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Brazilian Journal of Physical Therapy

Print version ISSN 1413-3555

Rev. bras. fisioter. vol.16 no.5 São Carlos Sept./Oct. 2012 Epub Oct 09, 2012

http://dx.doi.org/10.1590/S1413-35552012005000051 

Distribution of physical therapists working on public and private establishments in different levels of complexity of health care in Brazil

 

 

Larissa R. CostaI; José L. R. CostaII; Jorge OishiIII; Patricia DriussoIV

IFaculty of Physical Education and Physical Therapy, Universidade Federal do Amazonas (UFA), Manaus, AM, Brazil
IIDepartment of Physical Education, Universidade Estadual "Júlio de Mesquita Filho" (UNESP), Rio Claro, SP, Brazil
IIIPostgraduate Program in Occupattional Therapy, Universidade Federal de São Carlos (UFSCar), São Carlos, SP, Brazil
IVPhysical Therapy Department, UFSCar, São Carlos, SP, Brazil

Correspondence

 

 


ABSTRACT

BACKGROUND:  The Brazilian Health System is organized on a regional and hierarchical form with three levels of complexity of health care. The Primary Care represents the first element of a continuing health care process, complemented by specialized actions. However, the centrality of the specialized care is still a problem in Brazil, especially in the private sector. Studies on the distribution of professionals in the health system allowing the formulation of appropriate policies are needed.
OBJECTIVES: To investigate the distribution of physical therapists in the levels of complexity of health care and between public and private establishments, according to data from the National Register of Health Service Providers (NRHSP).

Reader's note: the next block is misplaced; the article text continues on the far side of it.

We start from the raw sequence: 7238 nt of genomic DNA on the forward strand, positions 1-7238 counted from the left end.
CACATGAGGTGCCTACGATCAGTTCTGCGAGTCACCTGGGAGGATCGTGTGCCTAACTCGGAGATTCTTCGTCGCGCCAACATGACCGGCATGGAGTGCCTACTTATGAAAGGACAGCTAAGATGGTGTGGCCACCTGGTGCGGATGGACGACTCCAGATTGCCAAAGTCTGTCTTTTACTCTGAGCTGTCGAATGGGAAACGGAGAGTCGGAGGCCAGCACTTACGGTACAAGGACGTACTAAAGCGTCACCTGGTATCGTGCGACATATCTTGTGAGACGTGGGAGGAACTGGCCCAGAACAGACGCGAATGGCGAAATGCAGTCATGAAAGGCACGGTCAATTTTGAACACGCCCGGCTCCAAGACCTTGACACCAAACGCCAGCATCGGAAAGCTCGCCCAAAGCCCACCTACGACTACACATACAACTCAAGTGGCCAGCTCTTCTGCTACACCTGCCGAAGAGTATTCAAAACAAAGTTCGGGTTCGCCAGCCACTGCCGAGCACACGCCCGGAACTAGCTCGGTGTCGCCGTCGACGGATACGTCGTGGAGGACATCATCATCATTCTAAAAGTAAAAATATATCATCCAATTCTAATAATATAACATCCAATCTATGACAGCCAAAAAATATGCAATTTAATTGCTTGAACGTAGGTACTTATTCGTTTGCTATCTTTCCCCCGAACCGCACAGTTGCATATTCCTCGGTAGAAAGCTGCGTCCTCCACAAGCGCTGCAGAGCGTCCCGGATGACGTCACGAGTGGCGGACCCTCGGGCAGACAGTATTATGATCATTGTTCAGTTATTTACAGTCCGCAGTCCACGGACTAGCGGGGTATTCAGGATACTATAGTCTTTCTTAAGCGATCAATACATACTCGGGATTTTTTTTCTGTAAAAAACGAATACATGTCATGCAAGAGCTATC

METHOD: A descriptive cross-sectional study was performed considering NRHSP-national bank data collected in March 2010 and demographic census 2010 data. Data were analyzed through descriptive statistics techniques.
RESULTS: We identified 53,181 registries of physical therapists, 60% linked to the private sector. Only 13% of all entries were linked to primary care. The predominance in specialized care occurred in the public sector (65%) and private sector (100%). The specialized establishments of private sector linked to the southeast region (16,043) were the main sites of physical therapists. Only the public sector in the south had a majority in the Primary Care. When considering the sizes of the cities, there is focus on specialist care in bigger cities.
CONCLUSIONS: This study identified the concentration of physical therapists in the specialized care, mostly in metropolis and big cities and in the private sector, with restricted to participation in the primary care.

Keywords: physical therapy; public health; private sector; primary health care; ambulatory care; hospital care